Categories
life Self Love and Personal Growth

Obligatory End of the Year Post

Time is an illusion, but the start of a new year can be symbolic if you choose to let it be. What better day to draft my last post of the year than on December 21st, the start of the Winter Solstice. This time period can be thought of as the end of a cycle and the beginning of a new one. If you enjoy this sort of symbolism, it is a good time to reflect on the past year and set groundwork for the next one.

Ah, 2020. Where to even begin. It feels like the first year where everyone around the world was simultaneously forced to slow down, look around, and reset. Some countries fought this harder than others. 2020 in the United States was a mess for various reasons including Covid, Trump, and the presidential election. Many admirable people, both in and out of the limelight, that will have a lasting impact, have died. Everyday life for people changed in one way or another. This paradoxical year has both flown by and been the longest year, at least of my life. so far.

In 2020, we started a new decade. I achieved some of the goals, big and small, that I set for myself the previous year. I got promoted at my job. I finished my last college course and received my college diploma. I got pregnant and moved back to my hometown. I am lucky to have turned 23 and still be surviving a pandemic.

Reflecting on the year, a lot happened but it also feels like not much did at all. Some of the lessons from 2020 I have taken away are reminders from 2019. Some have been expanded upon. Here’s a few of them.

Be Thankful

If you don’t already, you should take more time to be thankful for what you have. I said the same thing in 2019. It’s something to be more conscious of. The parts of life that stress us tend to need our attention. Because of this, it is normal and easy to get caught up in the stressors of life. It is important, though, to actively recognize what we have going for us, especially this year, amidst so much tragedy. This does not mean our lives are perfect. This does not mean there are not problems that need fixing or uncontrollable situations that have or will knock us down. This is not promoting toxic positivity. It is just a reminder that chances are you or I have something someone else wishes for. It is a reminder not to take things for granted.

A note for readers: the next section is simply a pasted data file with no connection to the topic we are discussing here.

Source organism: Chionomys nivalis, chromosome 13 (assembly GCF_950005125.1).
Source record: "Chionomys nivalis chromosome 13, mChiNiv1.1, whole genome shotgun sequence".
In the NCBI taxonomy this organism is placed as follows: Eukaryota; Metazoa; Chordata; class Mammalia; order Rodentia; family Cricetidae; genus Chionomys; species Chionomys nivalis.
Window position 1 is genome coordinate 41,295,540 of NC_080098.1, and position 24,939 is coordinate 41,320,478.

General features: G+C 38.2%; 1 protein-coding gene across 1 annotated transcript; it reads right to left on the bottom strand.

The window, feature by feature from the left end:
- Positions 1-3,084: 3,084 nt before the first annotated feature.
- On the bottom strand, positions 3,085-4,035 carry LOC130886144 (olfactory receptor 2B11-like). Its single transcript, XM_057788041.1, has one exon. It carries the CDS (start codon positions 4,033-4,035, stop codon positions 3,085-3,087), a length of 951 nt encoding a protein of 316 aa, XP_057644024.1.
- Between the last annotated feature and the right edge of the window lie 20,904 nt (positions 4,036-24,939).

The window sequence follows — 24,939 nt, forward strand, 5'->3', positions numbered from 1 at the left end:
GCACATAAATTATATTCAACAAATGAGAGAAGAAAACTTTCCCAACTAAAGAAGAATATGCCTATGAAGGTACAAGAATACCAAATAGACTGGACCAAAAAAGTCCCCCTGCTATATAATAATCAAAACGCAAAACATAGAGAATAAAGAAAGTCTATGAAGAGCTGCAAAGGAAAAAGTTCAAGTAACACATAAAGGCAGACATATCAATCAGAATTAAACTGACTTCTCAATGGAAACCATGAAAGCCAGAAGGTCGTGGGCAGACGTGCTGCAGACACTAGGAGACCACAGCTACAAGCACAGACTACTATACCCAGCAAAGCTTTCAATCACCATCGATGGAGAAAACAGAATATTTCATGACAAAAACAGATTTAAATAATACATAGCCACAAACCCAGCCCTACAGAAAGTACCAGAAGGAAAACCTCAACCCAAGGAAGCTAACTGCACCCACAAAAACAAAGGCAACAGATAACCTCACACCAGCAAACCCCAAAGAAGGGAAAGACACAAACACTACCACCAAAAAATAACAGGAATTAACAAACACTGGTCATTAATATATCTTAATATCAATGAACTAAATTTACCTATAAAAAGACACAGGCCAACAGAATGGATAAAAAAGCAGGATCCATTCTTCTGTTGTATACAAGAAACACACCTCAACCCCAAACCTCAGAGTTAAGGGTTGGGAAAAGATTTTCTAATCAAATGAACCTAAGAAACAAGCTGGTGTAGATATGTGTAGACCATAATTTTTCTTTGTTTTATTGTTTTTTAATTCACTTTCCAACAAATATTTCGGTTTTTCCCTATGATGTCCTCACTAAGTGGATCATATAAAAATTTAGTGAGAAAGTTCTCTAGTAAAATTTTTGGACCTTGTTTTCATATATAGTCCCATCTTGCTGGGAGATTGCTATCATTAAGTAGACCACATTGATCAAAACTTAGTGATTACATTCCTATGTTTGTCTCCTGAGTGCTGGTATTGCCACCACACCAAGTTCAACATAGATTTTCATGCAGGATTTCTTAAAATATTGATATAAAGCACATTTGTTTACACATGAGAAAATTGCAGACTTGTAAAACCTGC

Toxic Positivity is Bad

Pretending like things are okay when they aren’t will leave you worse off than accepting you are upset. It is okay not to be positive all of the time. It is okay to say something is shitty if it is. Life is all about balance. Sometimes we just need to cry it out and dwell in our sadness. Sometimes we need to stew in our anger before we forgive, if we even decide to forgive. We feel what we feel and that’s human. (How we react may not be justifiable though.) Don’t force yourself to put on a show nor let anyone make you feel as though you’re complaining when you’re expressing how you feel.

Two Things Can Coexist

We are so used to viewing things in labels and boxes. Often times, concepts are explained or understood as this or that. An example that I grew up with is the idea that evolution and God are conflicting theories. Now some things innately have a line drawn in the sand. How can you be pro-life but believe in the death penalty? Those two ideas are conflicting since the death penalty takes away life.

However, I would argue that lots of concepts are not so easily conflicting. Covid spreading in the US can be the result of both government incompetence and human selfishness. If you believe in God, God could have been the designer of evolution. You can hate capitalism and still contribute to it. You can agree the political system needs to change and still vote. Etcetera, etcetera. Life is simple and complex, depending on how you look at it. Not everything is simple enough to be knocked into boxes when concepts can be a spectrum and/or situational and/or dependent on your own ethics and values. This is proved by the spectrum of sexuality, the ethics behind the trolley problem, and the age old question “Is it wrong to break into someone’s house for food? What if it’s to feed your starving family?”

Perspective Matters- One Size Does Not Fit All

I like to think there is the absolute truth and then there are the perspectives of the people involved. Sometimes, those perspectives line up with the truth. One person or both people can be completely off. Both can align with the truth to an extent. One (or both if they agree) can be completely right. We have a tendency to twist the words and situations of other people and project our own insecurities, experiences, and assumptions onto them. Sometimes we are right. Sometimes we aren’t. Some of the time, our judgements do not matter.

Since two things can coexist, one size does not fit all. Perspective and intentions matter. “Money does not buy happiness” can mean that money won’t solve all your problems and instantly make you happy. At the same time, having money will mean no more of your concerns will come from a lack of money. Your current problems would be solved and you’d be happy. Your viewpoint and objectivity will determine which way you view the statement.

Say What You Need to Say

I am a big believer that it is important to get what you need to say off your chest. I feel like every year at least one post mentions communication. As I get older, I have come to see the importance of clear communication. I have learned to sit on my feelings and thoughts about a situation and communicate them if they continue to affect me. Whether it is a good or bad thing is subjective, but I always feel better after I say what it is I need to, whether positive or negative, whether it is received and received well or not. Whatever happens after that happens and it is important to be willing to accept and deal with the consequences of your words. If you’re not willing to, you shouldn’t say it.